Harmful algal blooms (HABs) occur when algae or cyanobacteria in water rapidly grow and produce toxins that may harm people, animals, or the local ecology. HABs may look like foam, scum, or mats on the surface of bodies of water and can change the color of the water to green, blue, brown, red, or other colors.
HABs can grow in fresh, salt, and brackish (a mixture of fresh and salt) waters around the world. They also tend to form in warm water with high levels of nutrients such as nitrogen and phosphorus, which often accumulate in runoff from farms. Additionally, some invasive species, such as the zebra or quagga mussels in Lake Erie, have been shown to help contribute to the growth of HABs because they filter or consume the harmless green algae already present rather than the cyanobacteria, which then multiply.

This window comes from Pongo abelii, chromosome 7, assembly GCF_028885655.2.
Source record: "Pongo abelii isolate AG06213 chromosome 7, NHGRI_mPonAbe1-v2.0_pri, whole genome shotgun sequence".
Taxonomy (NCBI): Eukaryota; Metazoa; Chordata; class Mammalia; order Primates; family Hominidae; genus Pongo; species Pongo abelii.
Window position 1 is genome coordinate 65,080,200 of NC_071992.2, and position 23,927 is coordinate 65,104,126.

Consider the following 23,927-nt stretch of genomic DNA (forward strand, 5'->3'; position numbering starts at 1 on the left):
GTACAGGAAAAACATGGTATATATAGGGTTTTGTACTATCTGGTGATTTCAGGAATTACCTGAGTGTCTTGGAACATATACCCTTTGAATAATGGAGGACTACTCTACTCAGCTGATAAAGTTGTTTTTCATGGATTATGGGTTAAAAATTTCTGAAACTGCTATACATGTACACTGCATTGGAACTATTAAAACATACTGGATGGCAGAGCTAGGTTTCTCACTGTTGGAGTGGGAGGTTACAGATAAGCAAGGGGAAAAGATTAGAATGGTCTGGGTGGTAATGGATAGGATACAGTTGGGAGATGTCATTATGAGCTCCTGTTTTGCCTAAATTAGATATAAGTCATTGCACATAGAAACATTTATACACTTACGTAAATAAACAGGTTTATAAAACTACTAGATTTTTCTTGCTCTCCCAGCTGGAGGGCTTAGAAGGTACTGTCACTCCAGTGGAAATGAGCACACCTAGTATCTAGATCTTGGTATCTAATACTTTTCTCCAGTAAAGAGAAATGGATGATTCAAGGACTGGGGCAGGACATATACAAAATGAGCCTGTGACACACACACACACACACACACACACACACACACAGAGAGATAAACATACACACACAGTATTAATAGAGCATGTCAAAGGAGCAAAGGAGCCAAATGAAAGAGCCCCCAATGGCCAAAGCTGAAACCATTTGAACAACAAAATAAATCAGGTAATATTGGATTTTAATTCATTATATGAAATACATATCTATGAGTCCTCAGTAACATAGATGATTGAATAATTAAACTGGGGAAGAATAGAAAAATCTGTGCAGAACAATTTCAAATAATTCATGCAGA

The use of satellites to track harmful algal blooms goes back to the fall of 1987, when scientists used NOAA satellite data to track a bloom of Karenia brevis—the algal species responsible for “Florida red tide”—off the coast of North Carolina.